Alec Jeffreys joined the University of Leicester’s Department of Genetics in 1977, where he directed his research towards variability in human DNA. His ‘eureka moment’ seven years later was the realisation that human DNA could produce consistent, unique patterns and that these could be used to not only identify individuals but also indicate familial relationships. Jeffreys’ involvement with a local double murder case in 1986 made the public – and police forces – aware of the forensic capabilities of ‘DNA fingerprinting’, since when the technique has become an essential tool in law enforcement and detection.
Until his retirement in 2012, Professor Sir Alec Jeffreys continued to teach each new cohort of Genetics undergraduates as well as progressing his research. In 2010 the discovery of DNA fingerprinting was named ‘the second most important discovery in the history of UK scientific research’ in a poll of academics.
1990s – Textbook of Hypertension published
Born and raised in Leicester, John Swales was invited in 1974 to become the Foundation Professor and Chairman of Medicine at the University of Leicester’s brand new Medical School. Between that time and his retirement in 1996, he guided his fledgling department from humble beginnings to one that became internationally respected, particularly in his own specialist field of hypertension.
Of the numerous books which bore his name, the most significant was the Textbook of Hypertension which he edited in 1994. This massive volume collected together all existing data in the expanding – and contentious – field of hypertension study. The BMJ’s reviewer noted that the previous definitive work on the subject, published in 1968, included 1,760 literature references but that Swales’ magnum opus had more than 10,000. The Society of Authors named the Textbook of Hypertension ‘Medical Book of the Year’.
2000s – Definitive edition of The Civilising Process published
Norbert Elias is regarded today as the father of ‘figurational sociology’ and his groundbreaking book The Civilising Process remains as relevant as ever. He was described by Steven Pinker as “the greatest social thinker you’ve never heard of.” His two-volume magnum opus Über den Prozess der Zivilisation (The Civilising Process), covering European history from 800AD to 1900AD, was published in Switzerland in 1939 but remained largely unknown for thirty years.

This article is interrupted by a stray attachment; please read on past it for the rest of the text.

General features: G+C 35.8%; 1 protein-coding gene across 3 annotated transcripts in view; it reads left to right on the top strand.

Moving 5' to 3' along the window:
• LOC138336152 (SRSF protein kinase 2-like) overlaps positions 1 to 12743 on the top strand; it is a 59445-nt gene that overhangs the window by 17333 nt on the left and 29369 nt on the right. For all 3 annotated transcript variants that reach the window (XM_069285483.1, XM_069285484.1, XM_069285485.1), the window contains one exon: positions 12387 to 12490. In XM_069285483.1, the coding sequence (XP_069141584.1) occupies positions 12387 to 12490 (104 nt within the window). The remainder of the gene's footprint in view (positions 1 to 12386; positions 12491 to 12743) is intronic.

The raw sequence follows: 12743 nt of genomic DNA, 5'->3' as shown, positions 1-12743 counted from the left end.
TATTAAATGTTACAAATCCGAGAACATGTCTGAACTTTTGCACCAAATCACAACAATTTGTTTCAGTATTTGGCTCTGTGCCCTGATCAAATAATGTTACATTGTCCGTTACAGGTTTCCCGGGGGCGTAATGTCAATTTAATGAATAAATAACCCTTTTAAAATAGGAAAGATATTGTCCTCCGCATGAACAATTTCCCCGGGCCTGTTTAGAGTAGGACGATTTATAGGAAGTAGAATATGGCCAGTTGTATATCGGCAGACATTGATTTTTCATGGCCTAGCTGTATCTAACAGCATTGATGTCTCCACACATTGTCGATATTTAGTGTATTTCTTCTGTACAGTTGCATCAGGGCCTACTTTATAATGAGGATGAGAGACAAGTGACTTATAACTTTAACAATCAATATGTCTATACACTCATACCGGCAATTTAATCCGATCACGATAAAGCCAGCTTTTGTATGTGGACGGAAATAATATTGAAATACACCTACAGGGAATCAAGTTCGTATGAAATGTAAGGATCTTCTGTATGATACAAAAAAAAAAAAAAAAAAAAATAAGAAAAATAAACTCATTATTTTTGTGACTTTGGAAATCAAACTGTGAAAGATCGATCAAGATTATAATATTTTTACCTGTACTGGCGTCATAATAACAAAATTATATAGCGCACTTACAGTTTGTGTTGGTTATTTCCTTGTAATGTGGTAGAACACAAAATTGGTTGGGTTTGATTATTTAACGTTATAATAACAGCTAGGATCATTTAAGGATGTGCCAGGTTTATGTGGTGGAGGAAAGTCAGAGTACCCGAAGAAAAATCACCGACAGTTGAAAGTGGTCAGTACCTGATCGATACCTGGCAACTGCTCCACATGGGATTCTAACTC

In 1954, after years on the fringes of academia, Elias was finally offered a full-time post at the University of Leicester where he spent eight years building up a thriving Department of Sociology before retiring in 1962. The Civilising Process was finally published in English in 1969 (vol.1) and 1982 (vol.2) but it was only in 2000, ten years after Elias’ death, that a single definitive translation appeared, incorporating the updates and revisions from his time at Leicester.
2010s – Mortal remains of Richard III located
In August 2012, University of Leicester Archaeological Services (ULAS) began an excavation in a Council car park. Their goal was a lost medieval friary, reputed to be the final resting place of the last Plantagenet King, Richard III. They expected to find remains of walls and graves, perhaps a few bit of broken pottery. What they didn’t expect was a skeleton buried under the choir of the church with obvious battle wounds and a curved spine...
Amid unprecedented media interest, experts in Departments across the University – from Genetics to History to English – worked together to establish whether this amazing discovery was indeed the King. The results of this unique interdisciplinary project, examining this unprecedented archaeological find, were announced to the world in February 2013, generating a global fire-storm of laudatory media and press coverage. Of all our discoveries, Richard III has been the most high-profile, establishing the University of Leicester on the global stage as a research university par excellence.